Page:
wrong. no one is required to carry concealed, no matter what anyone tells you. if you can't see it, it's concealed. if you can, then you're carrying openly. there's no such thing as "quasi" concealed. either it is or it isn't.

Harley Quinn
September 24, 2008, 11:33 AM
Here is a link that will give you information on the state of AZ...Some think good sense is not needed for open carry...It is a lot more complicated than some think. http://opencarry.org/az.html

If you don't have a good lock box in your vehicle and you are going somewhere you are not allowed to open carry, do you leave it at home or hide it CCW, (lock it in your trunk and many observe it) and if so, are you in violation, or do you have the license to carrry CCW, and if not, why not :what:

Some think stopping at a corner stop sign is not for them, how about carring concealed and breaking the law? :uhoh:

Many consider the laws that are made, are for others IMHO... Tombstone territory, 1800's comes to mind...

So if you are under the influence of alcohol and driving your vehicle intoxicated and are open carring what laws are broken? Drinking and carring open, is it a violation? Drinking and carring concealed, is it a violation?

Think about it as if you would be driving a car, only now add in anger, impaired judgement, and a few other things, and you have a gun on your hip... Now tell me it does not matter ;)

Regards

Gray Peterson
September 24, 2008, 11:49 AM
You know, what's funny is that it's always the concealed carry only crowd that bashes OC'ers and admonishes them for open carry. I've never seen it the other way around.

Harley Quinn
September 24, 2008, 11:57 AM
Lonny, ccw requires a permit where I am at, and if I have to go to school and l take classes, so should others who want to carry a weapon in public...

The saftey of the public deserve it IMHO...

Not bashing, asking questions that you did not answer :confused:

kcshooter
September 24, 2008, 12:05 PM
I've never seen it the other way around.I have. I've had it implied that I'm not doing my part for gun rights, that I'm part of the problem too because I refuse to openly carry. My response to this is: I don't carry to make a statement, I carry to protect my life and the lives of those I care for.

RaisedByWolves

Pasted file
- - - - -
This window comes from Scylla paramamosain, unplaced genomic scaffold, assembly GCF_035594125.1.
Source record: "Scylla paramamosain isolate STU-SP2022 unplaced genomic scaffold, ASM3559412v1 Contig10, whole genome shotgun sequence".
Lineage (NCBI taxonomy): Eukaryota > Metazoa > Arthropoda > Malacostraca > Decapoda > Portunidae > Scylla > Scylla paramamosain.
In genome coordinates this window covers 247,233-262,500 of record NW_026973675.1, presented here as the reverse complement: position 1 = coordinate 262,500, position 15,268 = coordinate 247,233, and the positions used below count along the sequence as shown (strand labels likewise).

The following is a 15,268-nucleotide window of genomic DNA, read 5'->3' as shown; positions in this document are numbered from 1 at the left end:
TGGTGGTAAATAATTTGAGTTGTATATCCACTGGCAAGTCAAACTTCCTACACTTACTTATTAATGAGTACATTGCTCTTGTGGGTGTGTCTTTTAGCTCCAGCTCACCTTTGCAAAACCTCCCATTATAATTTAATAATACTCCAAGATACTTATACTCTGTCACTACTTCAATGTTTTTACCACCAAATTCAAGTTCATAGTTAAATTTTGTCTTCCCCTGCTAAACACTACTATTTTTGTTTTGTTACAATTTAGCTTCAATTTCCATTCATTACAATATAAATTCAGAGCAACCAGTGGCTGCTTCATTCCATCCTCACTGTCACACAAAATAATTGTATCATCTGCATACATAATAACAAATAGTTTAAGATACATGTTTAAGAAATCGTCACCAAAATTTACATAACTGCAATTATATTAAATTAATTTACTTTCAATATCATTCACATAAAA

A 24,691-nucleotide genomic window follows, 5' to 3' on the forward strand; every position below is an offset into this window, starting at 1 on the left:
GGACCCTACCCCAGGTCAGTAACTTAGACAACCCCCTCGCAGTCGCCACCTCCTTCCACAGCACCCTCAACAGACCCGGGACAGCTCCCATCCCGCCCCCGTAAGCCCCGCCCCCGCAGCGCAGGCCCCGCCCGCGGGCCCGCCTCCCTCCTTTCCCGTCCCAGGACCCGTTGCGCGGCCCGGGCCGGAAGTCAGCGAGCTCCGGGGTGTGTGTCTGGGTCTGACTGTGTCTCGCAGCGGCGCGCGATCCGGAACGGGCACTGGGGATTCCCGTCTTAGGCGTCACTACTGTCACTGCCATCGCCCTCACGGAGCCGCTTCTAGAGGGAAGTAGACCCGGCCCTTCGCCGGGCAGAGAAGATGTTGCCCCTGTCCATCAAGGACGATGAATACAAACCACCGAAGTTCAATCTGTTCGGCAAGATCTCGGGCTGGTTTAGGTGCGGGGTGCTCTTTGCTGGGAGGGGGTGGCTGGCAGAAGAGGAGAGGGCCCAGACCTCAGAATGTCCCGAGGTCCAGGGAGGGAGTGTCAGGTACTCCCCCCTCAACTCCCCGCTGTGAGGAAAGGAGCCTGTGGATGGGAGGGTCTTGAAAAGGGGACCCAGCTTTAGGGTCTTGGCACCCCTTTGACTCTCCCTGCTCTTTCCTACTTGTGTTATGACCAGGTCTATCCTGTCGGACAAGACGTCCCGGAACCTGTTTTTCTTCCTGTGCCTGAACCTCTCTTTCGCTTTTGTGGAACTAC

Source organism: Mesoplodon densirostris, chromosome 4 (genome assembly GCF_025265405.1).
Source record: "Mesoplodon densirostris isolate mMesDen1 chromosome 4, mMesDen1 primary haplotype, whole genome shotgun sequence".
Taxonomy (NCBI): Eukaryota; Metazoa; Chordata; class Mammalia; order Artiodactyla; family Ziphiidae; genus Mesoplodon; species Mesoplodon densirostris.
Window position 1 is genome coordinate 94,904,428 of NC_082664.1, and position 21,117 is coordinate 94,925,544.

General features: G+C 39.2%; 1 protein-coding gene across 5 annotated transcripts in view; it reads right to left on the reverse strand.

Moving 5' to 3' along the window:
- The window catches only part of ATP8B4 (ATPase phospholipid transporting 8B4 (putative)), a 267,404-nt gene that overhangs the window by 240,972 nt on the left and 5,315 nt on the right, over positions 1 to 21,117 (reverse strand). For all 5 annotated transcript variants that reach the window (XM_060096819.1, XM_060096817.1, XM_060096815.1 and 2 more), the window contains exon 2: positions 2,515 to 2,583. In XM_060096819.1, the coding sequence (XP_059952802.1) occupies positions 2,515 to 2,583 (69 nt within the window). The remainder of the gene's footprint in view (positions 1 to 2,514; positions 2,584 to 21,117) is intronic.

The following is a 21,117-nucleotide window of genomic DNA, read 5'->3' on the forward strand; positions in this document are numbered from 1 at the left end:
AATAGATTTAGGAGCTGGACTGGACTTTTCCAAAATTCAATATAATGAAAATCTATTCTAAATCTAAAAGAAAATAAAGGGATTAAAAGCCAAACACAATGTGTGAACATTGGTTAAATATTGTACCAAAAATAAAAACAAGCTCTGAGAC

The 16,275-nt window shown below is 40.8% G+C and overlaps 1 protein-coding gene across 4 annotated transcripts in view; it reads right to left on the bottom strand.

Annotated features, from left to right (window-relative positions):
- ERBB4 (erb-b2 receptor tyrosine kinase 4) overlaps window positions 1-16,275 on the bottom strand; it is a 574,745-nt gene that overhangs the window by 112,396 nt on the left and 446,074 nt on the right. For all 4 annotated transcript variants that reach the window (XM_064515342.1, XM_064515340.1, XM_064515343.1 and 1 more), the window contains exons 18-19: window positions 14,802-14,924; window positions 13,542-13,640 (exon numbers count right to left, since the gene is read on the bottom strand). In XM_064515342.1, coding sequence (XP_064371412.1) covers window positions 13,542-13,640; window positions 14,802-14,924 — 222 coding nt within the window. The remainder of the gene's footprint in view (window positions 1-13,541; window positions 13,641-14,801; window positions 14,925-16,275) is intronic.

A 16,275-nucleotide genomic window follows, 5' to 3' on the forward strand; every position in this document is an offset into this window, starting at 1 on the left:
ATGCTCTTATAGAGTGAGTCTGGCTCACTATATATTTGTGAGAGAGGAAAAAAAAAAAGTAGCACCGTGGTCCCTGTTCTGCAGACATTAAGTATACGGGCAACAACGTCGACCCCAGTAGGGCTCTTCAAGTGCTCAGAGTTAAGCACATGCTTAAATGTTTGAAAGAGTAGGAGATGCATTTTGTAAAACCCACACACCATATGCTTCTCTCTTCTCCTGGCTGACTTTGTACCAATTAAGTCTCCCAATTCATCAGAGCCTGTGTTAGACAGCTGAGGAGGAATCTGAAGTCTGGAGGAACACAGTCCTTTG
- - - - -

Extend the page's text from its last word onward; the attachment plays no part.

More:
September 24, 2008, 12:36 PM
"wrong. no one is required to carry concealed, no matter what anyone tells you. if you can't see it, it's concealed. if you can, then you're carrying openly. there's no such thing as "quasi" concealed. either it is or it isn't."





First, re read what I wrote till you understand it, then go read the states CC laws.



If you have the permit and are carrying concealed, it Must not be visible, period.

MJRW
September 24, 2008, 12:41 PM
If you have the permit and are carrying concealed, it Must not be visible, period.

What state are you suggesting the law be looked up for? The states with the most recent discussion about OC/CC have been CO and PA.

MagnumDweeb
September 24, 2008, 12:46 PM
I would love OC here in Florida, I signed the online petition, don't know if it did any good. Granted I want to keep my CCW right, because I think we all deserve a choice. It'd be nice if we could just get a "Dangerous Weapons Permit" that allows by permit both and either/or open or concealed carry.

I normally carry a Taurus snub nose .357 in my cell phone pocket and a Rossi .357 in my wallet pocket, I can carry my P90 Ruger but it's a hassle even with heavy denim shirts.

I like the idea of OC because I'm convinced it's a constitutional right and to not have it is an infringement of that right (2nd Amendment). Plus it would make carrying more comfortable and allow me to carry my Ruger Redhawk 4" .44 Magnum, granted loaded with .44 specials for carry SD purposes.

If I ever buy a 1911 I'd carry that instead of my .44 magnum, I enjoy my Ruger and was glad to get it from my Uncle but the ambi slide safety just leaves me feeling odd about it and carring with the safety off doesn't sit right with me for some reason, a grip safety like that on a 1911(unlocked safety) , or a trigger safety on a Glock or XD would be acceptable granted I only like Semi SDs in 10mm or .45 ACP.